Lessons Learned from Schwab Equity Ratings' First 10 Years
May 21, 2012
- Schwab Equity Ratings' twin goals were objective, simple-to-interpret stock research and average buy-rated stocks that clearly outperform average sell-rated stocks over a full market cycle.
- Our foundational strategy has always been based on anticipating surprises, but over the years the factors for identifying stocks most likely to surprise have changed.
Schwab Equity Ratings® were first provided to clients on May 6, 2002. We had two primary goals at inception: First, we sought to provide clients with stock research that was objective and simple to interpret. We believe the Schwab Equity Rating letter-grade system and advice guidelines have helped us accomplish this first goal from the beginning.
Five Ratings From A to F
|Schwab Equity Rating||Percent of stocks in 3,200 covered companies||12-month return outlook||General advice guidance|
|A||Top 5%||Strongly outperform||Buy|
|C||Middle 40%||Market perform||Hold|
|F||Bottom 5%||Strongly underperform||Sell|
Our second goal was for our average buy-rated stock to clearly outperform our average sell-rated stock over a full market cycle (i.e., market peak to peak, or market trough to trough). From the outset, Schwab took the bold step of posting on our website the performance track record of every stock we've ever rated. We felt it only fair to hold ourselves accountable for the performance of our ratings if we expected clients to trust and follow our advice.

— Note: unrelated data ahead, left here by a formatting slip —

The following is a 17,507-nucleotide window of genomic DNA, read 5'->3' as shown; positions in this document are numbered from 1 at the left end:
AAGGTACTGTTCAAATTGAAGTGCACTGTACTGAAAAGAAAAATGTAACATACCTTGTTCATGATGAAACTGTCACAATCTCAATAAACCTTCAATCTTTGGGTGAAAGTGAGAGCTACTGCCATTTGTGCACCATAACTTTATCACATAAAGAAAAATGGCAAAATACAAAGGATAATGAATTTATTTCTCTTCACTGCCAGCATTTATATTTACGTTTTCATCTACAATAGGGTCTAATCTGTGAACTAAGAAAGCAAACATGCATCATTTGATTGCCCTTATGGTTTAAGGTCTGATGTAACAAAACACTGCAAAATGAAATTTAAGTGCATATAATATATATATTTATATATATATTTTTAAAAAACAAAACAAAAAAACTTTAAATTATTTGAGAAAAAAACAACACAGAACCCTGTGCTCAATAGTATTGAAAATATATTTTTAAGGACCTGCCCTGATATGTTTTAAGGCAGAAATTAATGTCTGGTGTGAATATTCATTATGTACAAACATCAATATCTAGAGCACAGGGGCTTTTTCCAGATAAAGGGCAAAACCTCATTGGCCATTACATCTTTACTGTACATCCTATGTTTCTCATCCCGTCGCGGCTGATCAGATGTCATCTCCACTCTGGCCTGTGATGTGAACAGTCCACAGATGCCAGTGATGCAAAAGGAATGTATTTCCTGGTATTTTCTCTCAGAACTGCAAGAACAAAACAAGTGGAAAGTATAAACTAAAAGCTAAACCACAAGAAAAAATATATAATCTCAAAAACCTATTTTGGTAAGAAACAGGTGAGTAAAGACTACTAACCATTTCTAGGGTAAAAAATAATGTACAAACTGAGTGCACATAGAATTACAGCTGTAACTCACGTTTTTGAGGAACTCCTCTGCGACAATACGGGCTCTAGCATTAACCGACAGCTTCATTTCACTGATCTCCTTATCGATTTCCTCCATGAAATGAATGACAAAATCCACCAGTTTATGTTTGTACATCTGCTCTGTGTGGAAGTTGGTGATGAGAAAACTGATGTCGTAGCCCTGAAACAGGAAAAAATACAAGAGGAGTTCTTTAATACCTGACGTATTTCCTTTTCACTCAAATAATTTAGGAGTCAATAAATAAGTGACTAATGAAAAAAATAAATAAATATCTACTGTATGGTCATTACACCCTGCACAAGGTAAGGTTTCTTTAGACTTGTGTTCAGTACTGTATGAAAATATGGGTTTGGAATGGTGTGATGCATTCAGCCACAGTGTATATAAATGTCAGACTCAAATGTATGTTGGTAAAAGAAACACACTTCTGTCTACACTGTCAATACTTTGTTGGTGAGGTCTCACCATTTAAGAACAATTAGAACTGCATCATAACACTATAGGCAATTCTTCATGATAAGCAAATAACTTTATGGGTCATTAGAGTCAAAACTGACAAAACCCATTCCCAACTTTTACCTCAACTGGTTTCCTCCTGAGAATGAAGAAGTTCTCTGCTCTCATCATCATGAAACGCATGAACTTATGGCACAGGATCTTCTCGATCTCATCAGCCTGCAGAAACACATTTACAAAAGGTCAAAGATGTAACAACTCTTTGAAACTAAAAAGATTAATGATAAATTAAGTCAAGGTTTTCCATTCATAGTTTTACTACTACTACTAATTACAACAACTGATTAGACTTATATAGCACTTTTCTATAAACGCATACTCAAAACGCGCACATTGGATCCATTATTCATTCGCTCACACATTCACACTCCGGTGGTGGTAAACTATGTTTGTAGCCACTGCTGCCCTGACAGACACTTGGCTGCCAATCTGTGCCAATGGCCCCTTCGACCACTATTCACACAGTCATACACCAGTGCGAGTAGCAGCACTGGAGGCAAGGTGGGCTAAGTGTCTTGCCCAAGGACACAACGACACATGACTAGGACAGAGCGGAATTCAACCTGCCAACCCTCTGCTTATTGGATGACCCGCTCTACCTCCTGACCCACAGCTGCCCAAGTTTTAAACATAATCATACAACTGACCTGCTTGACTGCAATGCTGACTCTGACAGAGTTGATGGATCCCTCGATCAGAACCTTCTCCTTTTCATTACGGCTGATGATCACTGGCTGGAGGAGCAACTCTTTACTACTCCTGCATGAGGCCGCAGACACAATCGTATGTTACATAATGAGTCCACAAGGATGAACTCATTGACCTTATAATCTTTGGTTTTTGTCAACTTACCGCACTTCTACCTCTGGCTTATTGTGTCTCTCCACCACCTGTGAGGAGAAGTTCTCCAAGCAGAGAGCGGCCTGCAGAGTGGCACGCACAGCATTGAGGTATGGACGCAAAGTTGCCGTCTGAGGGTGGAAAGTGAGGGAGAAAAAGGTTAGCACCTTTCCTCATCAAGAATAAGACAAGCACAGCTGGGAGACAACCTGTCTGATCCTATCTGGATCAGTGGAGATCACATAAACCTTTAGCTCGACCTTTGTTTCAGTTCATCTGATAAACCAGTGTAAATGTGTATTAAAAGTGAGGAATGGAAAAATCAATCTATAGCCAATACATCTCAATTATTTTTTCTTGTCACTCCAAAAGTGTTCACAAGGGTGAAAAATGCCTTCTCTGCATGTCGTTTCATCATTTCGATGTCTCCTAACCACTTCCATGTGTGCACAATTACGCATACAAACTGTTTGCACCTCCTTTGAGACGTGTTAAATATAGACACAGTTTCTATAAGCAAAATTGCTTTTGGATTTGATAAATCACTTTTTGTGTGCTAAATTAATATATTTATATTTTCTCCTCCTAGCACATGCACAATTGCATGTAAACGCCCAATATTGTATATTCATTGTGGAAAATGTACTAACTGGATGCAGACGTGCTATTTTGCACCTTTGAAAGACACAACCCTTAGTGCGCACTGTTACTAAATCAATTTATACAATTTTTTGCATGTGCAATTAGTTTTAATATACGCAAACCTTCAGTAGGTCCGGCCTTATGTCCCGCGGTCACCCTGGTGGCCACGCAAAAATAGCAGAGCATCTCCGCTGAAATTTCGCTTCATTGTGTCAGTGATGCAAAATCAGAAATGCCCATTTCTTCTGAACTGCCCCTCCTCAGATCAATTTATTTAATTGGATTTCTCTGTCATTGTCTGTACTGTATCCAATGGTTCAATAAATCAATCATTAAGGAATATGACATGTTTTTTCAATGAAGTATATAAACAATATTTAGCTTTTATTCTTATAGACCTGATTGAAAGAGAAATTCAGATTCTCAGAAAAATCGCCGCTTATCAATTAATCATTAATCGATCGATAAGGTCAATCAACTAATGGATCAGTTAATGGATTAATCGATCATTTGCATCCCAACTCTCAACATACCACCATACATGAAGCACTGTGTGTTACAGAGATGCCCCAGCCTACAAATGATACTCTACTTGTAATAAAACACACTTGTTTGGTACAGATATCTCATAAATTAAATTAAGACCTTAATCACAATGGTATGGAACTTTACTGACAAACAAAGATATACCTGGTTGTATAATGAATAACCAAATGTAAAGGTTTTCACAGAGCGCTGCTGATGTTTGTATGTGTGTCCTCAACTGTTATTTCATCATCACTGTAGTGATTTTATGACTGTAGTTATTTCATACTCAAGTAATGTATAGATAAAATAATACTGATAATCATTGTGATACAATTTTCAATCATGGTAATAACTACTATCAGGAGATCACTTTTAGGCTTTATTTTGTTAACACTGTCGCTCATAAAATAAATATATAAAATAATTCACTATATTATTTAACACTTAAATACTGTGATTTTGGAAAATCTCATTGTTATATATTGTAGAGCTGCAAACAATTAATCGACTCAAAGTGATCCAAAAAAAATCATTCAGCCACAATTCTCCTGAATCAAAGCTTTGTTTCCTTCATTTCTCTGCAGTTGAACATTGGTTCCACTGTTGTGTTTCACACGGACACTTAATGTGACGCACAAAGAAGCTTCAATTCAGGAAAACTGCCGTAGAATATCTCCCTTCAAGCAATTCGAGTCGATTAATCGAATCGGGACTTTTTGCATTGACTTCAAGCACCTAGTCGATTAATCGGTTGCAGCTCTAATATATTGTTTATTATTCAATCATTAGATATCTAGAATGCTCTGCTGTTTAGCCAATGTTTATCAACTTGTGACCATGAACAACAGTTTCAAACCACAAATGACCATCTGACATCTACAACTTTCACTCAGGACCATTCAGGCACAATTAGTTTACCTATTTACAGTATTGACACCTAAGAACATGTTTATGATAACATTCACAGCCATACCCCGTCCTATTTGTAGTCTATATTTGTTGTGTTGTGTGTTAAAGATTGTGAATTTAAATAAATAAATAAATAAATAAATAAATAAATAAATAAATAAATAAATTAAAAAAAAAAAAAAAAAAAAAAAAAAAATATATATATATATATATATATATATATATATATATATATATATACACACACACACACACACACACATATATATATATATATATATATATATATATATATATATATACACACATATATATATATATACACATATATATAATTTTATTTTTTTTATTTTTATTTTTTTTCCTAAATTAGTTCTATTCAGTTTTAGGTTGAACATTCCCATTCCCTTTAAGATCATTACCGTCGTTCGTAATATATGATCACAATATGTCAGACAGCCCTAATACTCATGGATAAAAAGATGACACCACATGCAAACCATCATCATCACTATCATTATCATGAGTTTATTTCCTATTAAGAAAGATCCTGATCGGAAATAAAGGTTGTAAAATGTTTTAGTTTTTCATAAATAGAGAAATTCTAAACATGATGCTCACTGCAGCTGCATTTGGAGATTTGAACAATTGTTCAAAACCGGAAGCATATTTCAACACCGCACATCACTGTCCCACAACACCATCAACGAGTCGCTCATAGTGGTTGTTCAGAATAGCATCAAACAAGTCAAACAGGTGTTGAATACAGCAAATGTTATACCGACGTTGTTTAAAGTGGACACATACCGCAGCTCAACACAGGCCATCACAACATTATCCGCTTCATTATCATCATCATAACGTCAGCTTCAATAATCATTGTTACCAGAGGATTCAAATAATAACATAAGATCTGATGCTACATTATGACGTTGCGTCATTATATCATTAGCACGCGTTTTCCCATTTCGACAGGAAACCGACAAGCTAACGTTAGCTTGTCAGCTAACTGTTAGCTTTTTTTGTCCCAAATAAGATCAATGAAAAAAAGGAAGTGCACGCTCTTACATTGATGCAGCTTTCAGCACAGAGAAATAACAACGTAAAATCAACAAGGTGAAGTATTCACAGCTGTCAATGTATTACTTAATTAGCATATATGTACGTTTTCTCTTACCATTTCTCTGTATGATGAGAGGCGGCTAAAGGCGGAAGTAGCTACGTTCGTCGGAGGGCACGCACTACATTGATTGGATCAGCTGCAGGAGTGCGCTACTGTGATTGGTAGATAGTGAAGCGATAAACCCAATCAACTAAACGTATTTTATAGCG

How have Schwab Equity Ratings performed?
As Schwab Equity Ratings reach their 10-year anniversary, now seems like a great time to see whether our second goal has been achieved. Clients can log on to schwab.com/stocks, click on Schwab Equity Ratings® Performance and see a chart that summarizes performance since inception, along with an explanation of how these numbers were computed.
Average Schwab Equity Ratings Returns1
Source: Schwab Center for Financial Research. Average percent return of all 52-week periods from May 6, 2002 through May 11, 2012.
We believe Schwab Equity Ratings have historically provided meaningful return discrimination on a 52-week buy-and-hold basis.
You might ask, "How good is this performance?" While other brokerage firms typically don't share their historical performance, the Institutional Brokers Estimate Service (IBES) has compiled nearly all the brokerage-firm ratings available on thousands of stocks going back in time.
Using the IBES database, Schwab tested the historical performance of stocks grouped according to the average broker rating versus stocks grouped by the five Schwab Equity Ratings. The chart below shows that our ratings have been far more effective in discriminating future 12-month performance. In fact, the highest-ranked stocks according the average broker rating have historically underperformed their lowest-ranked stocks!
Hypothetical Performance Comparison: Schwab Equity Ratings Vs. Broker Consensus Ratings